Right in the centre - Will anyone be surprised?


By Ken Waddell

Neepawa Banner & Press

For some reason, the legislature in Winnipeg is buzzing with rumours that we might have an early election. That could be because Premier Pallister has hinted at it. It could be because the PCs promise to reduce the PST from 8 per cent to 7 is to come into effect a year earlier than predicted. It could be because the NDP and Liberal parties are talking about it a lot as well.

Theoretically, Manitoba’s election is to be held in the fall of 2020. The federal election is scheduled for the fall of 2019. I am sure that Prime Minister Trudeau would like to delay it considering all the troubles that he has brought down on his own head with the SNC-Lavalin scandal. The next Manitoba municipal and school board election will be in 2022, again, in the fall.

With his huge majority, why would Pallister want to go with an early election? Traditional wisdom would say that it is easier to run an election from a position of political and financial strength. Pallister certainly has both, with a majority in the house and more money raised by far than the other two parties.

In addition to a huge majority, the polls show the PCs way ahead. So with the combination of a majority, financial strength and a big lead in the polls, any political leader would be foolish not to consider heading into an early election. Pallister, if things turn out the way it looks like they might, would gain another four year mandate. Towards the end of that mandate, Pallister could well look to retirement and the party would elect a new leader to fight for victory number three in about 2023.

And yes, some parties and some leaders are that strategic in their thinking. The NDP lost hold on strength and strategy when former premier, Greg Sellinger, tried to hold on too long. He faced an internal rebellion and he scored a technical victory as he clung to his job. However, the dissidents, who had all been cabinet minsters, have all but disappeared from the political scene. The five rebels were Jennifer Howard, Stan Struthers, Theresa Oswald, Andrew Swan and Erin Selby. Only Swan is still around. Many of the people who remain in the NDP caucus are often associated with what many consider fringe issues. The current strategy for the NDP is to struggle to survive.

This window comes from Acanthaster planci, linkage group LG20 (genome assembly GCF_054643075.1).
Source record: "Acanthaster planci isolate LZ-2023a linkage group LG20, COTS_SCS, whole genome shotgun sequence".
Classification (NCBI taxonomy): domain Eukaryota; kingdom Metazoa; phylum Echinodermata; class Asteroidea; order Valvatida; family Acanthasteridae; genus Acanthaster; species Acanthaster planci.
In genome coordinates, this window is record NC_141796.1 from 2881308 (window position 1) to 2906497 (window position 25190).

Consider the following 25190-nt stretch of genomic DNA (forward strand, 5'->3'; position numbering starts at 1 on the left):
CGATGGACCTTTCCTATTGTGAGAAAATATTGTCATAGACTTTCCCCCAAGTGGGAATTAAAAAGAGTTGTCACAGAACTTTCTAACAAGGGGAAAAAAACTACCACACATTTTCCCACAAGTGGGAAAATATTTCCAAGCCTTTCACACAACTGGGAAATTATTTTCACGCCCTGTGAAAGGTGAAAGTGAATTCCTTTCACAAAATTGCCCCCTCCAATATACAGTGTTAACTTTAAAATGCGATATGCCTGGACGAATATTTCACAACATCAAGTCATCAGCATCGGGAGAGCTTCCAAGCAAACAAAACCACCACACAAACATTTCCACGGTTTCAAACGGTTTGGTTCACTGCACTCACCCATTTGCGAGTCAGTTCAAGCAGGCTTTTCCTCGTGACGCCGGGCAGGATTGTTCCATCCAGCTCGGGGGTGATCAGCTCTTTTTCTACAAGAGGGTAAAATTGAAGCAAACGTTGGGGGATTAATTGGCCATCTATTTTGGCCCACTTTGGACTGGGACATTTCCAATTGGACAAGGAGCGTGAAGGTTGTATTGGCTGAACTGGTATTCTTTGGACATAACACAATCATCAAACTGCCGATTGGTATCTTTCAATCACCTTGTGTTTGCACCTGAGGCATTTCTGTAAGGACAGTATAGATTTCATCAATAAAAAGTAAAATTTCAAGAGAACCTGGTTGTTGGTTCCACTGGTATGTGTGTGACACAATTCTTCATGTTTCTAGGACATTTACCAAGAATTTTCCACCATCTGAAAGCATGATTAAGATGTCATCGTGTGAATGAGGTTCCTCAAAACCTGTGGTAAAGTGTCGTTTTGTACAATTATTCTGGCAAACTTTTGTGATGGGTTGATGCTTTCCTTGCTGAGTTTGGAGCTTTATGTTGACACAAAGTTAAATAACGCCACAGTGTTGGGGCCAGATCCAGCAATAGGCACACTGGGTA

The Liberal party, under Dougald Lamont’s leadership, is struggling to be recognized. The backsplash from the federal Liberals, Trudeau and the SNC scandal surely aren’t helping them right now.

After Pallister weighs out all the factors, he may call an early election. There has been a lot of legislation brought forward, including the elimination of yet another taxpayer subsidy for election expenses. If that bill goes through, it will severely limit the amount of public money that goes into a party’s election funds. Hopefully, it passes, as political donors already get a tax break on donations, the parties shouldn’t get public money as well.

The opposition can demand that five bills be delayed until fall. The election expenses bill may well be one of them. If the opposition delays the bill, Pallister will actively remind the public that the opposition parties want to keep being subsidized by tax dollars. If the bill goes through, the opposition parties will be crippled financially.

An early election would not be a surprise at all, but time will tell.

Disclaimer: The writer serves as a volunteer president of the Manitoba Community Newspaper Association. The views expressed in this column are the writer’s personal views and are not to be taken as being the view of the MCNA board or Banner & Press staff.